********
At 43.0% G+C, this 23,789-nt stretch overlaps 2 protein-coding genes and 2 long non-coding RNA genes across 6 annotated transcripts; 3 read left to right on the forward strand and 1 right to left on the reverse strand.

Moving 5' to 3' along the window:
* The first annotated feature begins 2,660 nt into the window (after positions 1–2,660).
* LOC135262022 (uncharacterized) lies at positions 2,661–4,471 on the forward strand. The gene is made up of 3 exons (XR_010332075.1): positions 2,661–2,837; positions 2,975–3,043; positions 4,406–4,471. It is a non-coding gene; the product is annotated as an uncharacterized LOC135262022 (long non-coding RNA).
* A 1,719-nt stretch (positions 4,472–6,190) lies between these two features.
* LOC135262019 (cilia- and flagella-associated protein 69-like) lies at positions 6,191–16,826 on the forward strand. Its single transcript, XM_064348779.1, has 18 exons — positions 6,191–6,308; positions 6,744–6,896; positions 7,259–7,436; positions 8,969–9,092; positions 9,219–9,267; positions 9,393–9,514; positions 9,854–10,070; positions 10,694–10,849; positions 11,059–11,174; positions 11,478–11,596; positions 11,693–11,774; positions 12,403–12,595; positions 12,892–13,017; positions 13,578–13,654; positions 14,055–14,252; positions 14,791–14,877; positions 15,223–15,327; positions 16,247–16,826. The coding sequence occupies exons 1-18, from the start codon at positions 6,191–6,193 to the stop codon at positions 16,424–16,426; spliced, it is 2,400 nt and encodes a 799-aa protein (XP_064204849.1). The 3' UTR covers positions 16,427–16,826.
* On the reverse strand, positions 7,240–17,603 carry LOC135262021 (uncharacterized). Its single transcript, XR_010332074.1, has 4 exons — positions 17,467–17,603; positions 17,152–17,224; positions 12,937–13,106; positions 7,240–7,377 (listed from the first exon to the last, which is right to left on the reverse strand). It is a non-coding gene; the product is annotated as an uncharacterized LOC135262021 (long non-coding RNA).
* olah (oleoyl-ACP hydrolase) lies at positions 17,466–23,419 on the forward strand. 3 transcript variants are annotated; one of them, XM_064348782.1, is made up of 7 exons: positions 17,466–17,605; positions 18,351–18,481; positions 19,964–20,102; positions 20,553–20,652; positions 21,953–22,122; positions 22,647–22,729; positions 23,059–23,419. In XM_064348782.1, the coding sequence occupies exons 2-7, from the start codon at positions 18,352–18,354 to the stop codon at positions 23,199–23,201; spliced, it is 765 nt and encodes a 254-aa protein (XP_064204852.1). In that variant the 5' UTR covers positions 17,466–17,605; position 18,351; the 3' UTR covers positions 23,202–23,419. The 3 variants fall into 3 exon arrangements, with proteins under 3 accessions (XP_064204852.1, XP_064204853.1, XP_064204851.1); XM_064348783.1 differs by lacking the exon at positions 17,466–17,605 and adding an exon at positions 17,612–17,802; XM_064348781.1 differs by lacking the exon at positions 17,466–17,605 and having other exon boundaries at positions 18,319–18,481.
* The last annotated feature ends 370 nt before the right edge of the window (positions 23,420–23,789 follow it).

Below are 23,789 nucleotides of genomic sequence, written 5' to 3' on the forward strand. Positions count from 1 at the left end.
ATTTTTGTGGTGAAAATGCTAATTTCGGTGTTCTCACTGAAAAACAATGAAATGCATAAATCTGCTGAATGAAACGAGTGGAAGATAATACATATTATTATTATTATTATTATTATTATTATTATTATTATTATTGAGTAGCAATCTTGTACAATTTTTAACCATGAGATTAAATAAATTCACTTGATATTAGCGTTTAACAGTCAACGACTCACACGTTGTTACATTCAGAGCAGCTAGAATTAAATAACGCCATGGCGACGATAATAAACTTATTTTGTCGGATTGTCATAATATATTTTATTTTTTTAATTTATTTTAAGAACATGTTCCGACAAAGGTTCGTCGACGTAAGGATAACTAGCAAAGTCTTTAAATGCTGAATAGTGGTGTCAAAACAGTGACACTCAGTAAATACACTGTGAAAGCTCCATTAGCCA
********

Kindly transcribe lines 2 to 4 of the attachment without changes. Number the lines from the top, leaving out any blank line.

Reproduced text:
Moving 5' to 3' along the window:
* The first annotated feature begins 2,660 nt into the window (after positions 1–2,660).
* LOC135262022 (uncharacterized) lies at positions 2,661–4,471 on the forward strand. The gene is made up of 3 exons (XR_010332075.1): positions 2,661–2,837; positions 2,975–3,043; positions 4,406–4,471. It is a non-coding gene; the product is annotated as an uncharacterized LOC135262022 (long non-coding RNA).